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Thread: Furnace filter

  1. #11
    Join Date
    May 2011
    Posts
    251

    Default Re: Furnace filter

    Quote Originally Posted by Fencepost View Post
    Newer, high-efficiency furnaces tend to have lower fan speeds, which means the air isn't sucked through as powerfully. A 1" filter may restrict the air flow too much for the furnace to operate a peak efficiency.
    I thought I should make sure there isn't any misinformation or myths being spread. Many of the newer furnaces use Variable speed "ECM" motors. These motors match the airflow requirements more precisely than the older less efficient PSC motors. They can adjust to changing static pressure (airflow restrictions) and therefore maintain the roper airflow. Old furnaces might have often had their blower speed set higher than nessesary to make sure there was always adequate airflow.

    That being said... technically, a high efficiency furnace will need MORE airflow. Why? Because a 95% furnace puts out more heat than a 80% furnace with the same fire rate. The maximum temp rise is typically the same, so to move the extra heat, you need more air. Example... a 60k BTU 80% furnace puts out 48kBTU BTU, and at a 50F temp rise needs 810CFM. A 95% furnace the same size puts out 57kBTU and therefore needs 1060CFM at a 50F temp rise. ON an older furnace, that an entire fan speed faster on a 4 speed PSC motor. OR put this way, if fed the same amount of air, will be at a 65F temp rise, and could begin to damage the heat exchanger.

    A newer furnace might seem like it needs less airflow because those with VS fans are almost always 2 stage. SO on low stage the heat output is lower. Since most furnaces are oversized, they rarely go to high stage when maintaining temp. Actually low stage is 70% capacity, so even on a proerly sized system it won;t be in high stage very often either. why it might seem that it needs less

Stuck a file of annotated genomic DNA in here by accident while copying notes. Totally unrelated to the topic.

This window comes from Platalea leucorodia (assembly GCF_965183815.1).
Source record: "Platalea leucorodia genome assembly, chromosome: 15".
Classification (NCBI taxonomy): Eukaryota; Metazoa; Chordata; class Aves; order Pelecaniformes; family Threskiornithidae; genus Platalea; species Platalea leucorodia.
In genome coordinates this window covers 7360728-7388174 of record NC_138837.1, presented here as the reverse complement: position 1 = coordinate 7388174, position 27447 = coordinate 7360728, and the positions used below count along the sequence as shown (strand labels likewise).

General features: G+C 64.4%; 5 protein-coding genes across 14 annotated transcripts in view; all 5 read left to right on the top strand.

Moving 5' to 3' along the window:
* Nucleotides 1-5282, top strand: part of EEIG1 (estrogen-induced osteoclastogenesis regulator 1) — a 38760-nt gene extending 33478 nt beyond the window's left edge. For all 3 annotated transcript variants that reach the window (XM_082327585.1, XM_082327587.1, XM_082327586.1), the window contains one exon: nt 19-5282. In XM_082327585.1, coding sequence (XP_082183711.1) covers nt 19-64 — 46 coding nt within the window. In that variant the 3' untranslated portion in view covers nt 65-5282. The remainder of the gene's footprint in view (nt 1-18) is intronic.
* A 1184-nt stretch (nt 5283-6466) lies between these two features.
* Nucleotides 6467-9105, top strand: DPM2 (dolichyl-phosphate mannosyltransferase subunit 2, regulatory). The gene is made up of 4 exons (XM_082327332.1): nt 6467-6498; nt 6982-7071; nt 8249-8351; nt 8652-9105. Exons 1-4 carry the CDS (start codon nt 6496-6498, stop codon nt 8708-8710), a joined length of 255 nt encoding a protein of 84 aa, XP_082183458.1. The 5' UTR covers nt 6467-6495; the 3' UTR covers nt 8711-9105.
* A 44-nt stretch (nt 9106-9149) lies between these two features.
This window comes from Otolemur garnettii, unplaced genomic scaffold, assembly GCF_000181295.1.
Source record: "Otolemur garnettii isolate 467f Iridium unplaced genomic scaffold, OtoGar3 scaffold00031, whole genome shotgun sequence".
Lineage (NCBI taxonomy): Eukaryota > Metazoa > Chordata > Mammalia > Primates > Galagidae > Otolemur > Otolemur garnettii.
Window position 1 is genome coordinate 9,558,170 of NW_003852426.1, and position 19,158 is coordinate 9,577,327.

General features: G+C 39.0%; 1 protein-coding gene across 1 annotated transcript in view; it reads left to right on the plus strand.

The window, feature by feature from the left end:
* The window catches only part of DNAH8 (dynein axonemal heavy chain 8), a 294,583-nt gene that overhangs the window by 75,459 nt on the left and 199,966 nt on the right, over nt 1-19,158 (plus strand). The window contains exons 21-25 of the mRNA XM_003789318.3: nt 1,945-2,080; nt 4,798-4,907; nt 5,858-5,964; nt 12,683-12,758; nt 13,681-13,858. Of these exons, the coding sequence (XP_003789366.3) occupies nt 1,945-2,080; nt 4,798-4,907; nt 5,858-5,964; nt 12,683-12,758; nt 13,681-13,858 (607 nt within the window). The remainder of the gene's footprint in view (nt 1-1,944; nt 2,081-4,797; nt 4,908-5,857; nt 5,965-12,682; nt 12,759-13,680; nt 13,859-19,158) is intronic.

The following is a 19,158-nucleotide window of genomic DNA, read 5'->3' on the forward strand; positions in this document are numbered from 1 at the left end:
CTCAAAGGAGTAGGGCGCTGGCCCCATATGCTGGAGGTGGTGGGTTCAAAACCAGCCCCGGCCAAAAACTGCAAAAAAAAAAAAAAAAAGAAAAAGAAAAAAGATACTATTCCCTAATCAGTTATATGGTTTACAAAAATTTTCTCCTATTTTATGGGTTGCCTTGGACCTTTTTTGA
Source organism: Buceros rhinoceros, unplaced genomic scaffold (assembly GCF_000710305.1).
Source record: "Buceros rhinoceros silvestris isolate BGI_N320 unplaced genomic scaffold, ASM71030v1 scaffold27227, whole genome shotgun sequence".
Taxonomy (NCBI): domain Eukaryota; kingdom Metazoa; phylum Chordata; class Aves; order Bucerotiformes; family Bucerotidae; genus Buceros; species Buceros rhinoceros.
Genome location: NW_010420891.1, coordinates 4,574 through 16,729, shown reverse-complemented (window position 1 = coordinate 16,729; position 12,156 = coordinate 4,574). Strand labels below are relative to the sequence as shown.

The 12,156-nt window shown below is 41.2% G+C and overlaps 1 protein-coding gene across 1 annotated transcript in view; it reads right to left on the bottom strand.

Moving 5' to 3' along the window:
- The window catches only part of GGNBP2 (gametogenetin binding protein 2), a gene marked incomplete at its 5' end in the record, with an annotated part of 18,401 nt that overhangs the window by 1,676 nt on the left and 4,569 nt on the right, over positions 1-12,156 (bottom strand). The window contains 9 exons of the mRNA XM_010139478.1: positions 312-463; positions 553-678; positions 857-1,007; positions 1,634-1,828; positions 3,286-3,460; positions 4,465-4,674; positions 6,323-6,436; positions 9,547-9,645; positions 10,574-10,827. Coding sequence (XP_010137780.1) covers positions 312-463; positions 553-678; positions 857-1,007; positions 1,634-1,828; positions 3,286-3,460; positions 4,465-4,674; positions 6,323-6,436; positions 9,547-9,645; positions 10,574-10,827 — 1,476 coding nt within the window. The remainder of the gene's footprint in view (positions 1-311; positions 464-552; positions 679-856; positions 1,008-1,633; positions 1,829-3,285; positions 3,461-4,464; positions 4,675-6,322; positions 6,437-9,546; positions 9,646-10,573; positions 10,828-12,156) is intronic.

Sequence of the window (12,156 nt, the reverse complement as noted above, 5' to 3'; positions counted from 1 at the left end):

1925 Two-Story Stucco Beaux Arts Neoclassical

  2. #12
    Join Date
    Nov 2011
    Location
    boston,ma
    Posts
    114

    Default Re: Furnace filter

    I use these filters 16x25x4 in my new carrier furnace and have found a case of 5 honeywell merv 10 filters at pex supply ****** for $104.95. So far for a name brand filter that seems to be better quality than the carrier merv 8 filters I was buying at $35 each from a local supply co. My furnace tells me when to change them, the default is set to 90 days, and measurers static pressure daily, and the filters do not seem that dirty, so I have gone to 4 months so far on current filter, also my local home depot has started carrying honeywell merv 8 filters in a 2-pack for 29.99. Thats only $15 each so you might want to give them a try if your have a home depot locally. These filters are expensive ,but the new high efficiency furnaces are expensive too so I guess it is all relevant in better air filtration. Good Luck!

  3. #13
    Join Date
    Jul 2009
    Location
    Northeast
    Posts
    661

    Default Re: Furnace filter

    Every Installer should have a checklist or report on the operation of there new furnace. On this checklist should be the allowable temp. rise by the manufacturer and the actual rise found by the installer. The homeowner should be given a copy of this for there records, at least that's what I have always done.

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